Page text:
mconnell wrote: The Chief wrote: mconnell wrote:
MoapaPk wrote:One mode of failure, experienced by a person on SP: the 911 call goes out, gets transferred to a SAR unit, and the unit decides not to respond.
Sounds like the basis for one hell of a law suit.
YA can't when a SAR UNIT is Voluntary based.
This exact same thing occurred to me.
The SPOT worked as advertised. Can't say the same for the unit it was dispatching.
You can absolutely sue volunteers, and people have won suing volunteers that put others at risk by failing to do what the volunteered to do.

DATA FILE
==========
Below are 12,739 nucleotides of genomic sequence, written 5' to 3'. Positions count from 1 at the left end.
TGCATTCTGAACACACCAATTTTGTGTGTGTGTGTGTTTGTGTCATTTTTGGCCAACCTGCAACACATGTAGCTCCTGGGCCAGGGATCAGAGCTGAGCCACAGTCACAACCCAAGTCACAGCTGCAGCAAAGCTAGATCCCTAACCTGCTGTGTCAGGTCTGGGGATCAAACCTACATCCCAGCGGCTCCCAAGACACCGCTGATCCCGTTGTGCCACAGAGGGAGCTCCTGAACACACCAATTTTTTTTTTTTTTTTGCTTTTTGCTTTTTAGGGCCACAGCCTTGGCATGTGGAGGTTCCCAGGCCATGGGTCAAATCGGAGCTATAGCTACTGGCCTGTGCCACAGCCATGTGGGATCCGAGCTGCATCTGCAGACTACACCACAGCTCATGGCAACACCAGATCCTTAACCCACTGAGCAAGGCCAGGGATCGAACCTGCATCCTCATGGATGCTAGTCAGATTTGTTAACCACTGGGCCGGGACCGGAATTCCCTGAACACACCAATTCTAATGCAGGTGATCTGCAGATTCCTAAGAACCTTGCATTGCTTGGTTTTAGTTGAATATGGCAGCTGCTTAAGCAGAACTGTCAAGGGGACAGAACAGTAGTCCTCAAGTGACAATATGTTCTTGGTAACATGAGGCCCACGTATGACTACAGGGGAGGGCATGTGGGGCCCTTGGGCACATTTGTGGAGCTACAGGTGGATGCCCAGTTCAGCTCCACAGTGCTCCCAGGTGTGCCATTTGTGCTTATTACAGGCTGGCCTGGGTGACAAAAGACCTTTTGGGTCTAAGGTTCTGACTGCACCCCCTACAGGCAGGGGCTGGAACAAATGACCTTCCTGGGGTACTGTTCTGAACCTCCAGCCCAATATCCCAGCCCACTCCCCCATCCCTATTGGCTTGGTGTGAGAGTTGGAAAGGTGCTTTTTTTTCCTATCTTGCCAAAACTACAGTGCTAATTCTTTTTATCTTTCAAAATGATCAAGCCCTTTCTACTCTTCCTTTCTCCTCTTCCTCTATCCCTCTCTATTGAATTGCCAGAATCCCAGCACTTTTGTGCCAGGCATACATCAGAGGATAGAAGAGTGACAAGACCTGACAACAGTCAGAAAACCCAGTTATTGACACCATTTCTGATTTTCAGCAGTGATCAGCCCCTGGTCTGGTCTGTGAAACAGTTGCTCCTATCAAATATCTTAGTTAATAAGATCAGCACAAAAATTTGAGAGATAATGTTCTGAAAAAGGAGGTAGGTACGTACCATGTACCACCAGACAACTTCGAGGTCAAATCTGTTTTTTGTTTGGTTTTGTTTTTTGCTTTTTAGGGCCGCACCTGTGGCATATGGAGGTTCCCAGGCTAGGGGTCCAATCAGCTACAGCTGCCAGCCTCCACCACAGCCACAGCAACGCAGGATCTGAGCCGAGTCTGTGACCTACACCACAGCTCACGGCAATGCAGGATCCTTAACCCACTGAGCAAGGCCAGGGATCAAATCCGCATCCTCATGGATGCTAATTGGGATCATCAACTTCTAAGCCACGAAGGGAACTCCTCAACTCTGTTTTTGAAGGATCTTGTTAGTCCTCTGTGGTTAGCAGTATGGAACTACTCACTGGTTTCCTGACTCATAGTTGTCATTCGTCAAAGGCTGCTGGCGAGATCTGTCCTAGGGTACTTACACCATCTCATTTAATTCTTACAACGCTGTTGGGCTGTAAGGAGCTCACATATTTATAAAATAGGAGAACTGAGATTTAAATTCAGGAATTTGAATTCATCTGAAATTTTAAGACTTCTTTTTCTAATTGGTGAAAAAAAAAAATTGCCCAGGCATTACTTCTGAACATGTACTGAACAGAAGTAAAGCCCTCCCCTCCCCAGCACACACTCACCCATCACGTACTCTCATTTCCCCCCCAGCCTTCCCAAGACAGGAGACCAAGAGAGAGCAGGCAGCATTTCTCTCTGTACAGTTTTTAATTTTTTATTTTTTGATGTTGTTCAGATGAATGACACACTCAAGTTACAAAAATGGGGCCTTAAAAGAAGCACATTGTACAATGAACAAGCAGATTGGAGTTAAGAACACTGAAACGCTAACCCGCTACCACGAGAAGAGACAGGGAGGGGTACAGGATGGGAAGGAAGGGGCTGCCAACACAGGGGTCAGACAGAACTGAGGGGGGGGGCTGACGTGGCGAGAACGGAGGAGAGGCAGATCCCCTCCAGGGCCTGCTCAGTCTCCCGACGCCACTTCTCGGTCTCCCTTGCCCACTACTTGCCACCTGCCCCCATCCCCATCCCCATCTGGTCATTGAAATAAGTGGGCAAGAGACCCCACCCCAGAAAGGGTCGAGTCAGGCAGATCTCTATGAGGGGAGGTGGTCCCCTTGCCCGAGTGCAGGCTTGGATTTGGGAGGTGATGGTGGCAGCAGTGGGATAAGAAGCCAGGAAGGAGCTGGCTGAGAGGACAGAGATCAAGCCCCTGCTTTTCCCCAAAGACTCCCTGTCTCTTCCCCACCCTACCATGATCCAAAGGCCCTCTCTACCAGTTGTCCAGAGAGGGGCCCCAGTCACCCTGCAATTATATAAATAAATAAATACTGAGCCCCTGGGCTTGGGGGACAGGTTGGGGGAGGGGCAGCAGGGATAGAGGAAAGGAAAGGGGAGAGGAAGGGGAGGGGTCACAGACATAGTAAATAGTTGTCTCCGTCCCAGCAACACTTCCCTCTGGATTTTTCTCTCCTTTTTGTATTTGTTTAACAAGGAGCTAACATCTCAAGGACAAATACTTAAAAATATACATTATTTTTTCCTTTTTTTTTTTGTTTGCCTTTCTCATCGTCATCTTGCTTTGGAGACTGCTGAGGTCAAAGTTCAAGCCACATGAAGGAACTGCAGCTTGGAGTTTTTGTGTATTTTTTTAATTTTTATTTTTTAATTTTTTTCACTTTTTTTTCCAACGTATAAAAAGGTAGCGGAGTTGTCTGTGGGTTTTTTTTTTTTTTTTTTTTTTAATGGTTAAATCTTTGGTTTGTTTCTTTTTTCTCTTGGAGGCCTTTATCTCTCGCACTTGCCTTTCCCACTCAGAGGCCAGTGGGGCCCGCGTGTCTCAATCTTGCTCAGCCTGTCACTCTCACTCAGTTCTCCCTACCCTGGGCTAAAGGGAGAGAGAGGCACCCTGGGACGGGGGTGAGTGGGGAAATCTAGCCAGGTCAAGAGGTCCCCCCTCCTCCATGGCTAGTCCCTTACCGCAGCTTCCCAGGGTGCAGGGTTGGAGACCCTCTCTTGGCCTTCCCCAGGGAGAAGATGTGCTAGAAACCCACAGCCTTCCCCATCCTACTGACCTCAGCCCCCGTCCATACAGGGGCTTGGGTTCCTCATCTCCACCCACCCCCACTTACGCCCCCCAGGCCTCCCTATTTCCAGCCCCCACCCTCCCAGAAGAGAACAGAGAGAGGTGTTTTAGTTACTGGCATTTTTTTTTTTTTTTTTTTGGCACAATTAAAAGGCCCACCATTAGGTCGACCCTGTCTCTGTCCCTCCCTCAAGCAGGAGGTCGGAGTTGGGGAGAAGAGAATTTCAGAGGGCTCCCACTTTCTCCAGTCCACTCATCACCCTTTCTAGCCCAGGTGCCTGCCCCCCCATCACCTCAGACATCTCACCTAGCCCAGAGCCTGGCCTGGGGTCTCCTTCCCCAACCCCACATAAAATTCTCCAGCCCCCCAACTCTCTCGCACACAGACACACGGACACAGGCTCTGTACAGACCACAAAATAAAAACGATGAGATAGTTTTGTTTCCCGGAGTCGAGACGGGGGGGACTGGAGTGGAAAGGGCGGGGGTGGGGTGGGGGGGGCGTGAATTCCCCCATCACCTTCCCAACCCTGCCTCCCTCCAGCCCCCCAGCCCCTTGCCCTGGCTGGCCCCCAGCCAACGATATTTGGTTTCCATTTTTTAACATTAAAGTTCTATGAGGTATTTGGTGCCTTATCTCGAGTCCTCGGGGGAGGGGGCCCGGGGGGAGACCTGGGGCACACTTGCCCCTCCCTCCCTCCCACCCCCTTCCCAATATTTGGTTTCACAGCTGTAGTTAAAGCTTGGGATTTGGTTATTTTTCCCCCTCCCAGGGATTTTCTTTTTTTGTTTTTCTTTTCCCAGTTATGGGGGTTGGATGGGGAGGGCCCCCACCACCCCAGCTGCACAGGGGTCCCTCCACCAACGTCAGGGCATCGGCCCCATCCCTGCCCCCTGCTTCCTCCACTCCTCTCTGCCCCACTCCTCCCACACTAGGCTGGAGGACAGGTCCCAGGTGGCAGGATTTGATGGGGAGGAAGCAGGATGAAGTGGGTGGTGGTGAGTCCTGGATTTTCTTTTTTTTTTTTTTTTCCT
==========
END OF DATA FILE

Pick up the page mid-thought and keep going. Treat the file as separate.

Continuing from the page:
You can sue anyone if you can draft a complaint and pay the filing fee. But you'd subject yourself to claims of abuse of process and malicious prosecution if you had no legal basis for your suit. Chief is correct. In general, SAR units have no legal duty
to respond and therefore have virtually unlimited discretion on how to respond and whether to respond at all. Fear of creating a legal duty to rescue is one of the reasons most SAR shot-callers are against enacting laws allowing charging for rescue costs, even for the guy wearing tennis shoes on Liberty Ridge.
I definitely believe SPOT and similar devices are valuable additions to safety margins, especially if you're solo, but your loved ones should know that the device can't guarantee you a rescue even if the device works as intended and you critically need rescue.